For these reasons, each component used in each design should be individually radiation tested, certified, and tracked against component lot and date codes, with complete and full documentation and traceability. (Figure 2.) Just because a semiconductor design passed testing in an earlier application does not mean that a subsequent production run of the identical design will yield the same results, especially since these components can come from physically different fabs.


Figure 2: Boards qualified for space applications should include individually-characterized components.

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By definition, components to be characterized must be from the exact same lot and date code. If they do not, that completely nullifies the testing.

The importance of safety margins and the extreme consequences of potential component failures far outweigh the expenditures associated with proper testing. Performance and certification of appropriately conducted tests and characterizations can increase radiation tolerance levels to nearly five times that of unscreened devices.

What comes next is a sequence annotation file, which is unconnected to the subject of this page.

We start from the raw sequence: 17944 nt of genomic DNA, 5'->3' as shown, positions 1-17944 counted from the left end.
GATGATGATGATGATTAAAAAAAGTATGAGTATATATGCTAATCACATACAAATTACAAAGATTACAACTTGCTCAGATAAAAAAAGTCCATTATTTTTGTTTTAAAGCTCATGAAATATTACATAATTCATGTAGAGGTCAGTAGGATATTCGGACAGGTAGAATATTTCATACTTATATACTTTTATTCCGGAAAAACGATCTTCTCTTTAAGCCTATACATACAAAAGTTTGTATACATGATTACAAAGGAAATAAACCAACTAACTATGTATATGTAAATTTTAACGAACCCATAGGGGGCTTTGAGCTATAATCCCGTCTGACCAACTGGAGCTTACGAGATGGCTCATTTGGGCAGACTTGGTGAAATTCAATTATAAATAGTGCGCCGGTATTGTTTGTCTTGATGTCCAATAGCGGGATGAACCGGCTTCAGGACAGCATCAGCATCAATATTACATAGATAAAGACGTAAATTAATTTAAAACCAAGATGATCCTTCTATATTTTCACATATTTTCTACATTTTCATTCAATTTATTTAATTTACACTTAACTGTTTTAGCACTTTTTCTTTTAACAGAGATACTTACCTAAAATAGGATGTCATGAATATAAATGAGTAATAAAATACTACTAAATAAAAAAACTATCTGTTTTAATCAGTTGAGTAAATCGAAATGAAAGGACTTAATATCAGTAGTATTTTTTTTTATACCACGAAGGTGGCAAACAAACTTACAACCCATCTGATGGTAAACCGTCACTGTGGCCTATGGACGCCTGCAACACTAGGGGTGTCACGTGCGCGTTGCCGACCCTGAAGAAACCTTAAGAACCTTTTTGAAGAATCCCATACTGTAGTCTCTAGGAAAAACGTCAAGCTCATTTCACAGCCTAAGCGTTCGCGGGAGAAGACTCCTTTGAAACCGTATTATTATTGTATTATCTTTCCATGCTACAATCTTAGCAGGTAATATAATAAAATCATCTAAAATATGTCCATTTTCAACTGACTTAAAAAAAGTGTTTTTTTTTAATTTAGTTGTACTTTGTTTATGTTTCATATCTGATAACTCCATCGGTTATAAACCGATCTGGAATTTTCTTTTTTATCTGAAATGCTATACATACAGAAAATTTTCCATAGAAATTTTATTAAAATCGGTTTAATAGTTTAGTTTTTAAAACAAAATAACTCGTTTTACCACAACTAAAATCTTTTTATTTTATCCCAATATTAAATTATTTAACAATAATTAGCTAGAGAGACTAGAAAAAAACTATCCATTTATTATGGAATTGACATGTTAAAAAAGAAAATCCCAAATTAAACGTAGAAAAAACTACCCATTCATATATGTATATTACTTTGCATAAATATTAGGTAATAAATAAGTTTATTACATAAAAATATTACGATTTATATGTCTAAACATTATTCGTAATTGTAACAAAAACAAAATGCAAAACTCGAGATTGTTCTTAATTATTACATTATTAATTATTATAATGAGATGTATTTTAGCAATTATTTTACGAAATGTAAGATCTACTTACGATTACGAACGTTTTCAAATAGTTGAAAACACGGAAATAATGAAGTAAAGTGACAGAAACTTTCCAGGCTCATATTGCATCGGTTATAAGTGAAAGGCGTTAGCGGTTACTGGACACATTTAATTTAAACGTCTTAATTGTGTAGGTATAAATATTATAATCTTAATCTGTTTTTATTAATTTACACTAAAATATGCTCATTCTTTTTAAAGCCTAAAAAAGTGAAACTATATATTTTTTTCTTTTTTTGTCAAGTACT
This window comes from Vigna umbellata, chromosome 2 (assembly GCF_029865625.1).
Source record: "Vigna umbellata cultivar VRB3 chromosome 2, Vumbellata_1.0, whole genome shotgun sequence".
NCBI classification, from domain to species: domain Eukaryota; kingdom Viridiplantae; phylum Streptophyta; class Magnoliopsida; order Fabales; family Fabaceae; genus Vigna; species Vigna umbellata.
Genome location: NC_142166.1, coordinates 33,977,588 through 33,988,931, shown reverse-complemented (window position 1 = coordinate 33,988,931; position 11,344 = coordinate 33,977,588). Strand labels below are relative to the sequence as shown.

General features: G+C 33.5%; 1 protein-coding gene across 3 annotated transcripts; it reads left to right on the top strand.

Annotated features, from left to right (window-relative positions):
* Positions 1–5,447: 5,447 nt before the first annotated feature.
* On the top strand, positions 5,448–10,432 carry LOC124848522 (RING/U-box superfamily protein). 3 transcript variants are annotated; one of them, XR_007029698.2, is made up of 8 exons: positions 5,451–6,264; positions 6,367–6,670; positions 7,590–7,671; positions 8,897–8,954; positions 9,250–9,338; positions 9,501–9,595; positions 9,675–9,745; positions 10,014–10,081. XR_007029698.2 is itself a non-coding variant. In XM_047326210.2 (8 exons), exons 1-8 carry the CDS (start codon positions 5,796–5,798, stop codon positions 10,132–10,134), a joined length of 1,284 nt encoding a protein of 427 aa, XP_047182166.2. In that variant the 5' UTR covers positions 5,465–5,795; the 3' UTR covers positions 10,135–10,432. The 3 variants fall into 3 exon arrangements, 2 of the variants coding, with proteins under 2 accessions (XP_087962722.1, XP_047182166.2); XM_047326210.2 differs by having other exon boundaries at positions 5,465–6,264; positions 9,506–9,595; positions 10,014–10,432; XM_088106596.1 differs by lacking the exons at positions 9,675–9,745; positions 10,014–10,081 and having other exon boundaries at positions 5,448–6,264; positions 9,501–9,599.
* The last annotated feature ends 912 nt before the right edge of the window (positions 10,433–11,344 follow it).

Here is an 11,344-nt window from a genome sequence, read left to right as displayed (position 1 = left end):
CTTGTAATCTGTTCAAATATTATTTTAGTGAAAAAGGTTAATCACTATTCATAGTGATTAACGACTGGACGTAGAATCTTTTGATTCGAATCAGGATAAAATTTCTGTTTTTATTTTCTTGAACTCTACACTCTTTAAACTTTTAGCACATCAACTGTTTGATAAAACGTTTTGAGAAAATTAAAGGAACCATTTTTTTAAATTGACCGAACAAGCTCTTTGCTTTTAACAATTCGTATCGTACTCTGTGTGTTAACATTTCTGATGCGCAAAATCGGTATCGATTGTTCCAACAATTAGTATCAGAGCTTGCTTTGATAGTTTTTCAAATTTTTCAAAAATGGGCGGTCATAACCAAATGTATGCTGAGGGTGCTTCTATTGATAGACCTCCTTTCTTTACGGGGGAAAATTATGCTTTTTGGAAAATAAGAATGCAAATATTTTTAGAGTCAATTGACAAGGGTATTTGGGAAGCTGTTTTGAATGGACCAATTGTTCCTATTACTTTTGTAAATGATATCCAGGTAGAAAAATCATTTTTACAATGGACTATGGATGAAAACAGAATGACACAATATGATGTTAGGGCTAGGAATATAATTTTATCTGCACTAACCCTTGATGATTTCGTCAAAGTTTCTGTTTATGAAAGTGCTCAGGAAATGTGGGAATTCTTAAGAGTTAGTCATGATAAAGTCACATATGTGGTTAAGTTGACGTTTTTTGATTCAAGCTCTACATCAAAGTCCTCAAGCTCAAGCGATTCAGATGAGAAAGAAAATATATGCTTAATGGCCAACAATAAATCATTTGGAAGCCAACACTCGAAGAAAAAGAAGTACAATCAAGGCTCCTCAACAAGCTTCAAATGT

Considerations for any space mission

While the need to accommodate the degrees of radiation may vary based on mission longevity and the specific Earth orbit, the effect of radiation on system components in space need to be evaluated. Rad-tolerance in space components defines the success of a mission, so accounting for the proper levels before launch is critical.

There may be less expensive, less qualified alternatives, but the cost of a failure in system operation while in flight needs to be assessed as well. For a small satellite cluster designed to last only a few years, it may not be as important for all satellites to remain operational across the entire mission. In contrast, for a system exploring the deeper regions of space or destined to stay in orbit for several years, reliability far outweighs saving a few dollars in the development phase.

The bottom line? Designers must make sure to account for all design aspects that will affect the success – or failure – of the mission.

Doug Patterson is vice president of the military and aerospace business sector for Aitech Defense Systems, Inc. He has more than 25 years of experience in marketing and business development as well as product management in telecommunications and harsh environment electronics. He served on VITA’s board of directors and holds three patents in advanced metered mailing systems and nonvolatile memory redundancy mapping. Doug holds a BSEE from BEI/Sacred Heart University. He can be contacted at [email protected]